Out of the secret seven point agreement between UCPN (Maoist) and CPN (UML), no democratic Nepali can agree to the Maoists’ maintaining their army as a separate force or exchanging the PM’s chair in rotation or an imposition of a "pro-people political order" if it means a one party Maoist state. However, the other four points (joint government with as many parties cooperating as possible, Maoists’ support for UML premiership, a code of conduct, a new democratic-inclusive constitution) should cause no alarm. We should remain vigilant that the Maoists and all of us mean the same by words like "democracy," "inclusion," and "federalism". None of us want an ethnicity-based federal state, which could return Nepal to pre-Prithvi Narayan Shah era, when 22 and 24 kingdom-states prevailed.
Two past republican PMs (Dahal and Nepal) wanted the conclusion of the peace process and the new constitution during their times. That didn’t happen. JNK too wants to complete these while he occupies the hot seat and he has an advantage. By hook and crook (the seven point deal), he holds the PM’s fort now. No doubt, a host of others desire the same privilege. If destiny has determined that JNK should conclude the peace process and bring out a democratic constitution, so be it. Other parties and PM-contenders shouldn’t merely hold their breath but also cooperate without compromising on democracy and values we hold dear. Under these conditions, let Khanal continue.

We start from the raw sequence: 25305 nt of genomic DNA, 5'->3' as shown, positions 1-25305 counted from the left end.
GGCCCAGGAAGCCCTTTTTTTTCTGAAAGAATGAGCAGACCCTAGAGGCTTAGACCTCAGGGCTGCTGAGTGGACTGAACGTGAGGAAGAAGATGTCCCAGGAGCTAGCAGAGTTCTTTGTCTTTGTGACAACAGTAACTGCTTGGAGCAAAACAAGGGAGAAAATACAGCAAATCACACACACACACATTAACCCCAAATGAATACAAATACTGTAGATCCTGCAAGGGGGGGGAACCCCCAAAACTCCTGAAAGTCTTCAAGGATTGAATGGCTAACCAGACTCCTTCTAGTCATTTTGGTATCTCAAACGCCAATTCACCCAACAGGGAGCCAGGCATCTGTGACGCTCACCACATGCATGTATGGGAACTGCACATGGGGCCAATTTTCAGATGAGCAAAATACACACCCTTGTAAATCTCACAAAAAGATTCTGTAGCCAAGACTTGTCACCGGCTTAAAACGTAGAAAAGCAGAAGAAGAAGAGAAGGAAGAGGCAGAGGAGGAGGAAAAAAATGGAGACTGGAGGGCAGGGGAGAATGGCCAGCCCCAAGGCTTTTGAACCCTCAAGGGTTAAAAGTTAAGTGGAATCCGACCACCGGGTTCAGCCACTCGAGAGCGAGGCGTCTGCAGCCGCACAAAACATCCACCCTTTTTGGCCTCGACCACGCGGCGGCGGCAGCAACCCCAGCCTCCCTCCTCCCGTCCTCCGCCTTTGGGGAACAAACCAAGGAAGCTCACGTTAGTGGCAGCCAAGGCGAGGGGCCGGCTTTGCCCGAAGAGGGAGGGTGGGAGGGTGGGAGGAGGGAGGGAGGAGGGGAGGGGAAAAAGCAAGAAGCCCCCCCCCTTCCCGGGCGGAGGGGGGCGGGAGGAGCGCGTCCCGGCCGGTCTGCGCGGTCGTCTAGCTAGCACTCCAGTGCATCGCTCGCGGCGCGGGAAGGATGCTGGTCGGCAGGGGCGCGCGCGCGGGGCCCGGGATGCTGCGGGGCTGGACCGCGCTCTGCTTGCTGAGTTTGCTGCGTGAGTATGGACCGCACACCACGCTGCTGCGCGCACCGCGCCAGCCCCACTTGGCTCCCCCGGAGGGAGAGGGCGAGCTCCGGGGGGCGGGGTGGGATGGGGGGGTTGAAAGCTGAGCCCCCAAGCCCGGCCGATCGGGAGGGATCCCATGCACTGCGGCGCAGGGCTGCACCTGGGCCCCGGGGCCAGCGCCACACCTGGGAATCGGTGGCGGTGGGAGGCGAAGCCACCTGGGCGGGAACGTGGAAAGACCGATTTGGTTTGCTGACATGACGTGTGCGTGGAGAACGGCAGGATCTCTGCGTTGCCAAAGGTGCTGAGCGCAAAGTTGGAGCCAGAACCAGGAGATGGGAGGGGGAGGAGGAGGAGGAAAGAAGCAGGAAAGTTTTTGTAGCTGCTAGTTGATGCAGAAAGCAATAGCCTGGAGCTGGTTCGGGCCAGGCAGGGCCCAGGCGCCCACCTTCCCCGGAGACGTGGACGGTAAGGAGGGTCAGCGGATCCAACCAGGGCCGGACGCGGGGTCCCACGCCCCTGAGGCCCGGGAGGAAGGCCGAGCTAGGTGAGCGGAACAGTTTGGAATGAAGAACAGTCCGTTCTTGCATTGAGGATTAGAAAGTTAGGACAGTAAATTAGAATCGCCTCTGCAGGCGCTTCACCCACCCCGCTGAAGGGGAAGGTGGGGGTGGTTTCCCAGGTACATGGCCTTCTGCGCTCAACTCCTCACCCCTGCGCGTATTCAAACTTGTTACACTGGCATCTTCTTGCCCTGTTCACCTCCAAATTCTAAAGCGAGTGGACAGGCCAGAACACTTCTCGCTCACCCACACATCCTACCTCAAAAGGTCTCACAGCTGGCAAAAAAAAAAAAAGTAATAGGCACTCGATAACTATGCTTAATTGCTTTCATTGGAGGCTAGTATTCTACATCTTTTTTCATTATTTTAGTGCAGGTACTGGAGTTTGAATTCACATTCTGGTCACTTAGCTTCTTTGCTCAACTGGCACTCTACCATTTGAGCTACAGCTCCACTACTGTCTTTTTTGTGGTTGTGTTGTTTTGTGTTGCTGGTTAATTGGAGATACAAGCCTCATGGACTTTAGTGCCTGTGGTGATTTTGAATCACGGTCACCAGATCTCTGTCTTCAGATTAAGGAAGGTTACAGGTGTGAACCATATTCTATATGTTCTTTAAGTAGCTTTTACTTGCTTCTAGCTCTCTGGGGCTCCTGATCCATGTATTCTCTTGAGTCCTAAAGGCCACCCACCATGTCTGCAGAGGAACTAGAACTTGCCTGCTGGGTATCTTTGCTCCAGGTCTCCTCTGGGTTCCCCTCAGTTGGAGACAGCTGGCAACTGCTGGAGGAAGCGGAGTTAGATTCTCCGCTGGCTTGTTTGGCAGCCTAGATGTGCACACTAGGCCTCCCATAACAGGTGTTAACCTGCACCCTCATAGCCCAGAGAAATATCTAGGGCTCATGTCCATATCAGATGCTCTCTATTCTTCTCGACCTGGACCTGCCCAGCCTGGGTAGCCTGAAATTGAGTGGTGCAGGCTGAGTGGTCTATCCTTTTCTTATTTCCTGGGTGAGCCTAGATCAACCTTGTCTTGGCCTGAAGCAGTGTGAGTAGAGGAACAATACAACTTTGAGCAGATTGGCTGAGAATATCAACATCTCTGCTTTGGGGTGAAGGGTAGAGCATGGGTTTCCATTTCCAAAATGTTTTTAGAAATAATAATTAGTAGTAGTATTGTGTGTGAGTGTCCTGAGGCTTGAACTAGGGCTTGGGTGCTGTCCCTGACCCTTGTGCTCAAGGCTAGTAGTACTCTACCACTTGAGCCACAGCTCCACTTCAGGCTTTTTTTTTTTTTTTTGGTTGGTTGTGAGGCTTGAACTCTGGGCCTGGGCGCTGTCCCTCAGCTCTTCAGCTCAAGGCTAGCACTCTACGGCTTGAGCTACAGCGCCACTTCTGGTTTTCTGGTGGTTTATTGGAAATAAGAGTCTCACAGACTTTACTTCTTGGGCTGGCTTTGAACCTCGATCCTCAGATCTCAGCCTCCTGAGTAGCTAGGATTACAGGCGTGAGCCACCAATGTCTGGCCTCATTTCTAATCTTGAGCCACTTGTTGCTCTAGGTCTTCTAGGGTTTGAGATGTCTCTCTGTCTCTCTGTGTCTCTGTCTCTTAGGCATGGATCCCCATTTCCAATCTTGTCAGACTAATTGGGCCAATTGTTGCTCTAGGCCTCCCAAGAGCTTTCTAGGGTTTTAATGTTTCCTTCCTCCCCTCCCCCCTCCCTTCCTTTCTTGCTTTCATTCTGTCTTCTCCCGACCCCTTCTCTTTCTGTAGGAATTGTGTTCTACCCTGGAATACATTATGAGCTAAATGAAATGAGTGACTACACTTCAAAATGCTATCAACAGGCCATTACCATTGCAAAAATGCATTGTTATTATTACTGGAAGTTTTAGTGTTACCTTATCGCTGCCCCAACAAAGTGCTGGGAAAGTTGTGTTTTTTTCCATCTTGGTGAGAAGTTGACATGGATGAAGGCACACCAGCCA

Shouldn´t writer Khatry be elsewhere supporting the judgement day? If the world is ending according to his newly found religion, why he cares so much about what happens in future.
Khatry-ji, Have you entered a secret "7-pt" deal with Khanal? If not, why be an apologist for the unapologizable? Too many "killer assumptions" in your write-up as well as that of the commentators before me. Examples:
(1) First, changing the PM now makes Nepal the butt of worldwide jokes again.
No, Nepal has already long been the butt of world-wide jokes since GP threw out KP for no good reason in 1999. Post 2006, it just got worse.
I resonate with writer let khanal get the full term he deserves and let us all live in harmony and bring in more criminals and enrich the lawmakers who can make billions by selling their red passport. The donors have already placed billions of dollars in the pockets of the law makers
Very pragmatic writing. Let one work for his/her complete term and assist the person to achieve a goal. Just not letting other is not going to help the country. Thanks Dr. Khatry for bringing this issue ahead. I request media and civil society groups to make the points loud so that these power politicians will listen them. The country should come out of the dirty game of changing government in every next month and making Nepal a BIG FUN in global arena.